An opinion essay in The Wall Street Journal by Richard J. Light, from the Harvard Graduate School of Education, caught my eye as I prepped to begin meetings with some of my college clients. With a nod to President John F. Kennedy’s inauguration address, Light titles his opinion “Ask Not What Your College Can Do For You, But What You Can Contribute To Your Campus.” He writes, “College admissions officers have purposefully broadened their student bodies because they believe when students hear alternative perspectives in vigorous classroom discussions, they can learn an enormous amount from each other.” But to achieve this, students must feel they are an integral part of the process and extend themselves to fully participate in their own education. At its basic level, this means attending class consistently, listening actively and contributing whenever possible. As Light states, “Without students’ contributions to discussions, even the best professors can’t capitalize on the differences in perspectives and backgrounds that students bring with them.”
It’s easy when engaging with our college students to focus on whether they actually wake up and attended class, whether they are doing their homework and if their grades are passing. But Light reinforces the importance of us caring about their active participation and engagement, which will allow them to make the most of the opportunities they have with a broad range of opinions within the campus.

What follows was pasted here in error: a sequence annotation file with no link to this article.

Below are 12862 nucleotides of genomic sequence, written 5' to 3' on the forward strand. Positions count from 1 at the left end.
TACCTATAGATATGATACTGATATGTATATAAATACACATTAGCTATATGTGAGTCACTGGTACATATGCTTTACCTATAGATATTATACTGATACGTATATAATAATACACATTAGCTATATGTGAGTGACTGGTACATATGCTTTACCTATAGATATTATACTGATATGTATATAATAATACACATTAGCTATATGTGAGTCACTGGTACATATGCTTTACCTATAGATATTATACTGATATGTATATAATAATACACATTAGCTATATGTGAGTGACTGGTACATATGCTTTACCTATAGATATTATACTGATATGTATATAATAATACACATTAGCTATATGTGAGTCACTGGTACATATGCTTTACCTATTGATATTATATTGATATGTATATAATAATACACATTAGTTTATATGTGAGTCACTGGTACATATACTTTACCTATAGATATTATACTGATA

Light further emphasizes that “this spirit of enterprise can make a difference outside the classroom, too.” Building on talents and trying new things not only enhance the individual but also the culture of the campus. He describes a student-driven campaign at Harvard to engage more students with more professors. This effort was inspired by several students who realized the vast number of amazing professors they would never hear. This curiosity led to a lecture series called “Ten Big ideas, Ten Professors, Ten Minutes Each.’’ The students realized that, for most, they were in the last four years of their life that could be fully focused on learning in the broadest sense and looked to capitalize on that opportunity.
From kindergarten through high school, so much of the emphasis is on what to do to get into college. This article reinforces the importance of continuing to support and encourage our college kids to look broadly at what will be taught to them while considering what they can teach and contribute to the campus as a whole.